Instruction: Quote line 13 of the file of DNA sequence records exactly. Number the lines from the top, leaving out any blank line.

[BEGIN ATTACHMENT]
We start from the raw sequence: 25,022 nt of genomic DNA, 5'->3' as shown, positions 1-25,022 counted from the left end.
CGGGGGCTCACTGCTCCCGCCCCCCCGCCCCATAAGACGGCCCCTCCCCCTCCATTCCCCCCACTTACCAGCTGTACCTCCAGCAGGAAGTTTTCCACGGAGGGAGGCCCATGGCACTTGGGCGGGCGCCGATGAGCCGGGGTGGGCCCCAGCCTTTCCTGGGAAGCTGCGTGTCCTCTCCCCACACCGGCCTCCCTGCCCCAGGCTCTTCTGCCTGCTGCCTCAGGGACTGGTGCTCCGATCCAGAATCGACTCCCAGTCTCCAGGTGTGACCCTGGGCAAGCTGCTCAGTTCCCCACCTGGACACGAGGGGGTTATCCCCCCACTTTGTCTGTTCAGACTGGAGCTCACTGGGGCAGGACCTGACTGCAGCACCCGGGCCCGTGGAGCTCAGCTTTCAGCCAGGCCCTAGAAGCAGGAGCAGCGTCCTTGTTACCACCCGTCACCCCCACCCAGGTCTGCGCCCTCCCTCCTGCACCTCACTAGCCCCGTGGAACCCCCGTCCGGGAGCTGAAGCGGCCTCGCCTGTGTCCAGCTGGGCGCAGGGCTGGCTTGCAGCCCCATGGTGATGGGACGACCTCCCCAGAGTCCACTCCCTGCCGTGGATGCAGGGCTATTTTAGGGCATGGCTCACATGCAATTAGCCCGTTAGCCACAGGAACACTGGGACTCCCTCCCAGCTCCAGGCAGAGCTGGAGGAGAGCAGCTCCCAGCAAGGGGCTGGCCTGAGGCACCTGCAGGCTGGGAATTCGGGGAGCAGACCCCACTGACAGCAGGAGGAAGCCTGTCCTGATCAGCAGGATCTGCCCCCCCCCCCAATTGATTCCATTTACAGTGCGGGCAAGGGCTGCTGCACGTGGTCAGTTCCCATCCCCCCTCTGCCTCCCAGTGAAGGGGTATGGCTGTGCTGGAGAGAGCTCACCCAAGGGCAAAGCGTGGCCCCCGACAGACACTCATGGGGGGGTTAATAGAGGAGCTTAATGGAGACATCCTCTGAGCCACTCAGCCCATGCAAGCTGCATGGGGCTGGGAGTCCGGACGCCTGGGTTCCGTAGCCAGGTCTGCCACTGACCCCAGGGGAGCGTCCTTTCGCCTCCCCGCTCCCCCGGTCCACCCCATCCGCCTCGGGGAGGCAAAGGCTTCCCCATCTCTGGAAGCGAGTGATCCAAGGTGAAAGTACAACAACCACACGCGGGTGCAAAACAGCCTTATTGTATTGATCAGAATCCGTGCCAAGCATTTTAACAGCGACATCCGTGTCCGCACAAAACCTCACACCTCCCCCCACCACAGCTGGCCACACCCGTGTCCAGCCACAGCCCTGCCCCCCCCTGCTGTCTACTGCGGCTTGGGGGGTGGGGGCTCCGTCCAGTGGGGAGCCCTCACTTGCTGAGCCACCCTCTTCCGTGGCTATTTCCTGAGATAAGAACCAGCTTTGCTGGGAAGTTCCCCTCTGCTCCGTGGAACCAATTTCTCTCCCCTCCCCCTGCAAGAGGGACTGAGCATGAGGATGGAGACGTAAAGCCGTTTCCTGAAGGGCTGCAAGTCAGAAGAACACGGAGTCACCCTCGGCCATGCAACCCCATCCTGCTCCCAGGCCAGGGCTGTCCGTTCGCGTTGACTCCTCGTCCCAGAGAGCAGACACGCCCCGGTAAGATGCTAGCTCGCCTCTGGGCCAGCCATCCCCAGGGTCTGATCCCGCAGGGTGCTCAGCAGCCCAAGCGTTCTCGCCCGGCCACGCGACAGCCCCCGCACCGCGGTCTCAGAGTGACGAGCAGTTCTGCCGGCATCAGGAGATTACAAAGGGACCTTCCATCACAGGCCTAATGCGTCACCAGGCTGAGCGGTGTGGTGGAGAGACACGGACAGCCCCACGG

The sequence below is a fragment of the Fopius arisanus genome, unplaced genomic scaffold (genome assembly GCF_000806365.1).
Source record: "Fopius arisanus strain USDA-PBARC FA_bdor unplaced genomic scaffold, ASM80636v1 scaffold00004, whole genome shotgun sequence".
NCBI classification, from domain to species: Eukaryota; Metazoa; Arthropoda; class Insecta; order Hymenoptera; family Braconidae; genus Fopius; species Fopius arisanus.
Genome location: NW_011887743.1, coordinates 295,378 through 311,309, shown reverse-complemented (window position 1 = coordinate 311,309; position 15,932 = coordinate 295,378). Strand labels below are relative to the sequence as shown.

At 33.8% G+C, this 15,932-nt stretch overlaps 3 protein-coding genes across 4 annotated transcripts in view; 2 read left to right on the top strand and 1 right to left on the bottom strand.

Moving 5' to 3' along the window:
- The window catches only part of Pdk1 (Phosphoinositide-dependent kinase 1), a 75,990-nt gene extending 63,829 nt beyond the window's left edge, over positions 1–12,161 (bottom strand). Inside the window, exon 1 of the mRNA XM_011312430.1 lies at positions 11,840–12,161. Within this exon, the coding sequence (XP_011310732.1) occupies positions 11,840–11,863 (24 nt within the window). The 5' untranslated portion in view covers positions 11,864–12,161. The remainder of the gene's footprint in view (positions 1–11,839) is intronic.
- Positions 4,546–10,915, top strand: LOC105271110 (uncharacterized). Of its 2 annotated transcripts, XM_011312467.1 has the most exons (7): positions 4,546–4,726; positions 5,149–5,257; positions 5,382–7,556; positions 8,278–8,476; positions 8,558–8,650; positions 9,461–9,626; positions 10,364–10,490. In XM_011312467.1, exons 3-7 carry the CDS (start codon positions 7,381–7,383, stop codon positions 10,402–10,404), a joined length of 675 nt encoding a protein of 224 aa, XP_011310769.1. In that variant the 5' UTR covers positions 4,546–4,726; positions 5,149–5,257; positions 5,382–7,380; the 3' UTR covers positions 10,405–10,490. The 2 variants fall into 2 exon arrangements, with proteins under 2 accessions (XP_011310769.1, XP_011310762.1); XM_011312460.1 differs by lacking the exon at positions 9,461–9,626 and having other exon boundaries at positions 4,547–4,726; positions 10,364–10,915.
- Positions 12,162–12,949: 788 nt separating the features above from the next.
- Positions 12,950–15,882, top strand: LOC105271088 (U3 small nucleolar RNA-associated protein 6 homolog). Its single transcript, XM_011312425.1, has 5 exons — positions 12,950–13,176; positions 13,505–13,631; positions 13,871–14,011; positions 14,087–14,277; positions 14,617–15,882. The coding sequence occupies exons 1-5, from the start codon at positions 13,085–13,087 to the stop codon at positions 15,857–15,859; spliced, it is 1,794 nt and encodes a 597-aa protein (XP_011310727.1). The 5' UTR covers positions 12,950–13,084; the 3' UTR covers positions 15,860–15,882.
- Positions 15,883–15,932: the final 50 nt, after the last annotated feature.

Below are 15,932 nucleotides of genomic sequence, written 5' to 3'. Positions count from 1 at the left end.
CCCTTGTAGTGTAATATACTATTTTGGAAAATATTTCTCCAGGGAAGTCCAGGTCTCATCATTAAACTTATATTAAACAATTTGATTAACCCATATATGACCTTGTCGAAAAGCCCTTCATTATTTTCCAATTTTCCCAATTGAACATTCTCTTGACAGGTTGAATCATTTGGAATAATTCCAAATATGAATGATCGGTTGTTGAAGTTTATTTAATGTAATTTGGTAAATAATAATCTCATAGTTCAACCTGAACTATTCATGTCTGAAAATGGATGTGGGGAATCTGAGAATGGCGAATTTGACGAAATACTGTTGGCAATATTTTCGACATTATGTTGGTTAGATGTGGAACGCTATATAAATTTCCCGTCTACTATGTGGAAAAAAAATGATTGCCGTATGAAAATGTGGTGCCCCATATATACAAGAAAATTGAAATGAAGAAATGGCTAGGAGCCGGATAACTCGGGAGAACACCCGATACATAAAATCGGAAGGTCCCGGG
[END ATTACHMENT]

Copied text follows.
- Positions 15,883–15,932: the final 50 nt, after the last annotated feature.